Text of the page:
Journal of Neurosciences in Rural Practice
 


 
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IMAGES IN NEUROSCIENCES
Year : 2017  |  Volume : 8  |  Issue : 4  |  Page : 653  

Intracranial ossified metaplastic meningioma: Unusual cause of headache


Department of Radiodiagnosis, Sree Balaji Medical College and Hospital, Chennai, Tamil Nadu, India

Date of Web Publication17-Nov-2017

Correspondence Address:
Venkatraman Indiran
Department of Radiodiagnosis, Sree Balaji Medical College and Hospital, 7 Works Road, Chromepet, Chennai - 600 044, Tamil Nadu
India
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Source of Support: None, Conflict of Interest: None


DOI: 10.4103/jnrp.jnrp_277_17

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How to cite this article:
Indiran V. Intracranial ossified metaplastic meningioma: Unusual cause of headache. J Neurosci Rural Pract 2017;8:653

How to cite this URL:
Indiran V. Intracranial ossified metaplastic meningioma: Unusual cause of headache. J Neurosci Rural Pract [serial online] 2017 [cited 2017 Dec 18];8:653. Available from: http://www.ruralneuropractice.com/text.asp?2017/8/4/653/218474

A 33-year-old female presented with history of headache for 6 months. There was no history of seizures. Plain and contrast-enhanced computed tomography showed a large extraaxial completely ossified lesion with lobulated margins in the left frontal region with extension across the diploic space, into overlying scalp [Figure 1] and [Video 1]. There was no enhancing soft tissue component. There was no perilesional edema. Craniotomy and near total excision of the tumor were done. Histopathological examination revealed metaplastic meningioma of ossific subtype. Meningiomas, the most common benign intracranial tumors, arise from arachnoid cap cells. They are also the most common nonglial primary tumor and most common extraaxial neoplasm. Meningiomas classically appear as hyperdense homogeneously enhancing mass. Calcification seen in 20%–27% of meningiomas is usually punctuate but may be large.[1] Ossified meningioma, classified histologically as a phenotype of metaplastic meningioma, is extremely rare and belongs to WHO Grade I. Other histological phenotypes of metaplastic meningioma include cartilaginous, lipomatous, myxoid, xanthomatous, and cartilaginous tissue. The majority of ossific meningiomas are spinal in location with <20 cases of intracranial ossified meningioma reported so far.[2],[3] Clinical symptoms include headache, dizziness, seizure, blurred vision, and weakness of lower limbs. Surgical removal is the ideal treatment option, with radiotherapy being useful in recurrent cases. Although not extensively studied, overall prognosis of metaplastic meningiomas is good.[3]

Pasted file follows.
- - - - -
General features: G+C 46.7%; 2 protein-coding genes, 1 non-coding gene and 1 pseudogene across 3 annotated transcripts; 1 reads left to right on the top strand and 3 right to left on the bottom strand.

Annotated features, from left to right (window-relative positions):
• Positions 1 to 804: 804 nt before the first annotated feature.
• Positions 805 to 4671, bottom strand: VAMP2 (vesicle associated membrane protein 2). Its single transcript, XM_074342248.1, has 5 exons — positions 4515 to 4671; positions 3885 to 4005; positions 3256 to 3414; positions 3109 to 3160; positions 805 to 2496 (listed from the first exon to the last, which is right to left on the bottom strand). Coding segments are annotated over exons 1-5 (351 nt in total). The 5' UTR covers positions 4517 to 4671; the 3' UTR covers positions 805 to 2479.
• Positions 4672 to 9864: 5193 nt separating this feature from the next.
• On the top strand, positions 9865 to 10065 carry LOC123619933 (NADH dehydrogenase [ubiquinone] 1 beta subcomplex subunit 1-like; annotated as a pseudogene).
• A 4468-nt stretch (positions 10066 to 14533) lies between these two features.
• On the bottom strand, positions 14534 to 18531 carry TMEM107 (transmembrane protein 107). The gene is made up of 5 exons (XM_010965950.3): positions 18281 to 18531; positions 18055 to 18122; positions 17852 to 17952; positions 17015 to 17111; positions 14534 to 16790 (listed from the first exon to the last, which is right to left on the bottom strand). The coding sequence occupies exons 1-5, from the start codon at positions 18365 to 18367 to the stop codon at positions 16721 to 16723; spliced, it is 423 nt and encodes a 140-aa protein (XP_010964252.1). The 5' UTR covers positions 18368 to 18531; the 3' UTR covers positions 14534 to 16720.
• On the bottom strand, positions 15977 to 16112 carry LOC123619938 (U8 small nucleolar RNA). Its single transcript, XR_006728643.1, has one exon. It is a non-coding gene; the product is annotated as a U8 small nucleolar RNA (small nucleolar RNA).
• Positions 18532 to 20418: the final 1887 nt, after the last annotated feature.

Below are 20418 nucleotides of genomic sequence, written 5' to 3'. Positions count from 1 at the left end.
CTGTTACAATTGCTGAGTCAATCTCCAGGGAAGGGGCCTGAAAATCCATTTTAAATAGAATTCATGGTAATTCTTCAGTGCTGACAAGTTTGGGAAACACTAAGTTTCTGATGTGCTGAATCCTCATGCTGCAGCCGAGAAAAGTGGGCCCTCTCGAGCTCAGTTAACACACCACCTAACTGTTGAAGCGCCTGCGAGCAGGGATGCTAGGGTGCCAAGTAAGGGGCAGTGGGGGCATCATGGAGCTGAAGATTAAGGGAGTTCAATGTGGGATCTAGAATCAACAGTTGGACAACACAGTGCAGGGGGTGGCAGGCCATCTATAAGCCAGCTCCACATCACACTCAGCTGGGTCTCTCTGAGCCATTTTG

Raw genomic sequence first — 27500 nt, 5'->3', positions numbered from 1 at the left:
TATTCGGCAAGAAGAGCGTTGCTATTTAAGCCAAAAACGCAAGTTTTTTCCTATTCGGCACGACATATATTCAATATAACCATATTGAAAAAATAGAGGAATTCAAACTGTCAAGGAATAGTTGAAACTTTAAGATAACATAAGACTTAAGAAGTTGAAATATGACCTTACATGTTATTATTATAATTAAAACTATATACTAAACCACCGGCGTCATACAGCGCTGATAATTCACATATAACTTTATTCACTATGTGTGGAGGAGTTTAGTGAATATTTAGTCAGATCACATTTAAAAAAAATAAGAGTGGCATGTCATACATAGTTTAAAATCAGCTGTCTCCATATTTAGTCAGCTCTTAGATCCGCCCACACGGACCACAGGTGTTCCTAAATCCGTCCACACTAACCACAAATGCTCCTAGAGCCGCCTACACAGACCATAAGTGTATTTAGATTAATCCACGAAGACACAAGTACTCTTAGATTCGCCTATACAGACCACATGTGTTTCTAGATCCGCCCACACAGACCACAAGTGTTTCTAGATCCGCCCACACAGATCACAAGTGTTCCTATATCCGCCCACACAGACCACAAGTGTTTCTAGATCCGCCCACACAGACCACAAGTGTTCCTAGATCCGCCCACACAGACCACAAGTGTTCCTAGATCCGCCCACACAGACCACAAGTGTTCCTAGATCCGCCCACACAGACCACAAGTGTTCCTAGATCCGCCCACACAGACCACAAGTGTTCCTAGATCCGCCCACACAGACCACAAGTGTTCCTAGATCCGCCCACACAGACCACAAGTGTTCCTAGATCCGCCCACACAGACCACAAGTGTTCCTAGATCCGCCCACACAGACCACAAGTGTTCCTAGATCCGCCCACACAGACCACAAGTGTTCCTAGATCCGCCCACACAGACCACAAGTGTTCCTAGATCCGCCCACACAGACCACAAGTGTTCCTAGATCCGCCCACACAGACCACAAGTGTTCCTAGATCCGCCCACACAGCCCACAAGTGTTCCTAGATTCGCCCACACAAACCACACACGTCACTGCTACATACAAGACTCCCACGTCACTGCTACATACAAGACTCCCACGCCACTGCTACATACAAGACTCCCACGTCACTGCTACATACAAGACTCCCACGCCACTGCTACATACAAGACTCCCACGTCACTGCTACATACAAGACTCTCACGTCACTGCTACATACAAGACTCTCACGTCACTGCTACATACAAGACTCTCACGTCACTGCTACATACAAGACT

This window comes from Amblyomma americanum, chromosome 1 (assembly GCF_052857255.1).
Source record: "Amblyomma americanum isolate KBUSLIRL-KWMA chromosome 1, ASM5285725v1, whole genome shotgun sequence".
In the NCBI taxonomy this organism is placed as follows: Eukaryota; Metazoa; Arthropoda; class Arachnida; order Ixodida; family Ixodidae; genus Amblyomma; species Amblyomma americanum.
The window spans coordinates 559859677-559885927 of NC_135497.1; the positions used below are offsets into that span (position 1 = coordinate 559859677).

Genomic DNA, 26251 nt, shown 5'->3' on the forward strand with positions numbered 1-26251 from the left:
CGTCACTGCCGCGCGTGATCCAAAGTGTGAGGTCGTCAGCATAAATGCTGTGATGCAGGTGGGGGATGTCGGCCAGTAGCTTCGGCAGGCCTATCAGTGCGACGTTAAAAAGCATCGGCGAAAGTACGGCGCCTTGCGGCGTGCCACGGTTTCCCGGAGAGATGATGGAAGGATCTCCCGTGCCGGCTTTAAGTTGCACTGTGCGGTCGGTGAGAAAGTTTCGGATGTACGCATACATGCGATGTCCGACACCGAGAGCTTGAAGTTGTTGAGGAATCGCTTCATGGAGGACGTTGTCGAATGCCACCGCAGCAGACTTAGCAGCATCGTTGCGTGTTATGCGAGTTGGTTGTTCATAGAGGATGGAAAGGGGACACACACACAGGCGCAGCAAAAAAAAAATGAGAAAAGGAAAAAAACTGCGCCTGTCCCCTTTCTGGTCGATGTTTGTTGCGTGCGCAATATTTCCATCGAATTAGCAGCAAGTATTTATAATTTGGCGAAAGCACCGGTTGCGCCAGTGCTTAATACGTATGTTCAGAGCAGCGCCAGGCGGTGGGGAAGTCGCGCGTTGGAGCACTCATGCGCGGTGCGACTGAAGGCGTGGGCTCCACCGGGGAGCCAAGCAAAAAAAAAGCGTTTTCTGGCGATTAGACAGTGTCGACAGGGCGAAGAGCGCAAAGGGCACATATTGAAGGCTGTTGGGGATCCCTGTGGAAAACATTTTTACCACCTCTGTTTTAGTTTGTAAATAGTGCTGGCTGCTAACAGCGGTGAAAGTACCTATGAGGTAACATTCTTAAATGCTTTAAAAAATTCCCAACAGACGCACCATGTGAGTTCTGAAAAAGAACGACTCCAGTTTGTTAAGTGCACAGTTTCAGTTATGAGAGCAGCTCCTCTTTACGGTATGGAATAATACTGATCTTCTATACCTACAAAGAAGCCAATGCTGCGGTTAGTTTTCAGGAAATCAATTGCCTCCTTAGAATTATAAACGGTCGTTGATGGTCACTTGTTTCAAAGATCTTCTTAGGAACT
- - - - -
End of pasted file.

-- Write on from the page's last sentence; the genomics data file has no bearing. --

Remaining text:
Figure 1: Computed tomography (a) scanogram and (b-e) sections in bone window show a large well-defined extraaxial ossified lesion with lobulated margins lesion in the left frontal region with extension across the diploic space, into the overlying scalp tissue. (f) The same lesion in brain window

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   References Top

1.
Rohringer M, Sutherland GR, Louw DF, Sima AA. Incidence and clinicopathological features of meningioma. J Neurosurg 1989;71 (5 Pt 1):665-72.  Back to cited text no. 1
    
2.
Tai HC, Chen CJ, Chen CM, Chen WL, Chen PY. Ossified metaplastic meningioma with intratumoral hemorrhage. J Cytol Histol 2010;1:102.  Back to cited text no. 2
    
3.
Tang H, Sun H, Chen H, Gong Y, Mao Y, Xie Q, et al. Clinicopathological analysis of metaplastic meningioma: Report of 15 cases in Huashan Hospital. Chin J Cancer Res 2013;25:112-8.  Back to cited text no. 3
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